Breath Prayers can bring believers closer to God.
“Be still and know … that I am God”(Psalm 46:10)
“Come into my heart, … Lord Jesus.” (Rev. 22:20)
“Say … the word” (Luke 7:7)
“Not my will,… but yours.” (Luke 22:42)
“Show … your power.” (Psalm 68:28)
“Here … I am.” (Isaiah 6:8)
“My help … comes from the Lord.” (Psalm 121:2)
“Speak, Lord,… for your servant is listening.” (1 Samuel 3:9)
“Lord, … have mercy.”(Psalm 123:3, Luke 18:13, 38)
This simple deep breathing exercise, box breathing, changed my life, improved my ability to manage high stress moments, not perfectly but better and better the more I use oxygen well.
Have fun practising oxygenation exercises, deep breathing and managing your body’s multiple systems to bring about calm under fire, sensibilities when facing pressure, politeness during disagreements and balance when all seems out of balance.
Acknowledging the Impact of Diabetes on Mental Health
It is a difficult thing describing what it is like to live with Type 1 Diabetes. I have had the distinct honour of speaking at length, to hundreds of people managing diabetes every day, and together we still seem to have some difficulty articulating what it is, to live with this chronic condition. The one irony we all seem to understand is that while the medical model’s goal of management is to achieve, and then sustain ‘good control’, those who live with diabetes every day know that controlling diabetes is at best, hit and miss. Many of us seem to share a giggle about having actually tested it at one point or another. We commit to doing the same things, eating the same things, and breathing exactly the same way, for three days straight, and then prove our suspicion that we indeed get three completely different days of results.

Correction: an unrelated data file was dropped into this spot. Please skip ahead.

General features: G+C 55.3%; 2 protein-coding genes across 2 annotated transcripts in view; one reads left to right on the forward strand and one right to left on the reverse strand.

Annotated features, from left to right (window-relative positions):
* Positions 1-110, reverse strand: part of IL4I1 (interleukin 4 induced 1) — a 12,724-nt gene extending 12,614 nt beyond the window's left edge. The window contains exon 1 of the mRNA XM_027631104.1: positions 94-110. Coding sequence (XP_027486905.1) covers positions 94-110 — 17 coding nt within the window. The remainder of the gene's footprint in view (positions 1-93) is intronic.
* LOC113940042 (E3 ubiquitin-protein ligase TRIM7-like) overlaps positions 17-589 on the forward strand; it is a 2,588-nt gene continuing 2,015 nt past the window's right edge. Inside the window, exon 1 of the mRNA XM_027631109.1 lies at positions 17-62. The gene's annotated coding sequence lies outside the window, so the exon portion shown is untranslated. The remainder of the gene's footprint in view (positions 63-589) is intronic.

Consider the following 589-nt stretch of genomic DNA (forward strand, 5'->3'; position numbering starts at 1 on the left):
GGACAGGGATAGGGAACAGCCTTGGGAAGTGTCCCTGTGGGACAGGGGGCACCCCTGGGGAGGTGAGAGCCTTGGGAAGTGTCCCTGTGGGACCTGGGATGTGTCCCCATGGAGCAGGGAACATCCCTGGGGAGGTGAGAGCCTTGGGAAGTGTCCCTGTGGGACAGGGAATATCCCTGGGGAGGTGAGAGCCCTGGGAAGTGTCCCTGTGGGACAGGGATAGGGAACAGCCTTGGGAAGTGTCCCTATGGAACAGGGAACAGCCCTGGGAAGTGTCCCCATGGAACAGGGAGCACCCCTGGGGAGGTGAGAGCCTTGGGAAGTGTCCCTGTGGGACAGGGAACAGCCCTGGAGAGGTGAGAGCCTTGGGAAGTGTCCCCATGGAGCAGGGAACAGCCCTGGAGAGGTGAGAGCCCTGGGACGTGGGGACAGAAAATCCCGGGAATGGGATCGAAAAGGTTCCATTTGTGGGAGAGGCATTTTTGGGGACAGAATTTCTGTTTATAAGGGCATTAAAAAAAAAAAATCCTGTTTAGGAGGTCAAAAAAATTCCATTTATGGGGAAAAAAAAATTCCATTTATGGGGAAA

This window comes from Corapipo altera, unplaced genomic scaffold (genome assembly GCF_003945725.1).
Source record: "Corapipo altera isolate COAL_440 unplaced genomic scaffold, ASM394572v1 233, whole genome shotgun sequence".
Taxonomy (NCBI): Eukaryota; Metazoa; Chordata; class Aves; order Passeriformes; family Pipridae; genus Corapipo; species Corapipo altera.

The best analogy I have come across to date, will resonate with many of you who have had children. Imagine if you were required to live that notoriously challenging first year with a baby… for perpetuity? Notwithstanding the joy that new babies bring, having a new baby can be overwhelming, unpredictable, and at times ‘pull your hair out’ frustrating. At a minimum it feels relentless. Just when you think you have the baby’s patterns down, the baby’s needs understood, and that you have achieved a new semblance of control, everything changes and you begin again. In my opinion, this is as close as it gets to understanding what it is to live with diabetes. There are of course two fairly impactful distinctions-with regards to diabetes, you have to manage it for the rest of your life, and there are dire health consequences attached to not doing it well.